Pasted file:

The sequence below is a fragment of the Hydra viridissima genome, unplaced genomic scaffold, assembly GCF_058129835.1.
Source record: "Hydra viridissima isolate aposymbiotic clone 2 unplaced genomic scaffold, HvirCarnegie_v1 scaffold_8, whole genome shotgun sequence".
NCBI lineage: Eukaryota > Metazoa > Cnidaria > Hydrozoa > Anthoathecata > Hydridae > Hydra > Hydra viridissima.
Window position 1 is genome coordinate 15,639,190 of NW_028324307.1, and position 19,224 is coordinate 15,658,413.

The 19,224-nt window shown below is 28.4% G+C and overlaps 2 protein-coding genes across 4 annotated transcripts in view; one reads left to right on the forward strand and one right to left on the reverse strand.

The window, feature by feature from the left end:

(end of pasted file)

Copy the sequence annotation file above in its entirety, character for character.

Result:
The sequence below is a fragment of the Hydra viridissima genome, unplaced genomic scaffold, assembly GCF_058129835.1.
Source record: "Hydra viridissima isolate aposymbiotic clone 2 unplaced genomic scaffold, HvirCarnegie_v1 scaffold_8, whole genome shotgun sequence".
NCBI lineage: Eukaryota > Metazoa > Cnidaria > Hydrozoa > Anthoathecata > Hydridae > Hydra > Hydra viridissima.
Window position 1 is genome coordinate 15,639,190 of NW_028324307.1, and position 19,224 is coordinate 15,658,413.

The 19,224-nt window shown below is 28.4% G+C and overlaps 2 protein-coding genes across 4 annotated transcripts in view; one reads left to right on the forward strand and one right to left on the reverse strand.

The window, feature by feature from the left end: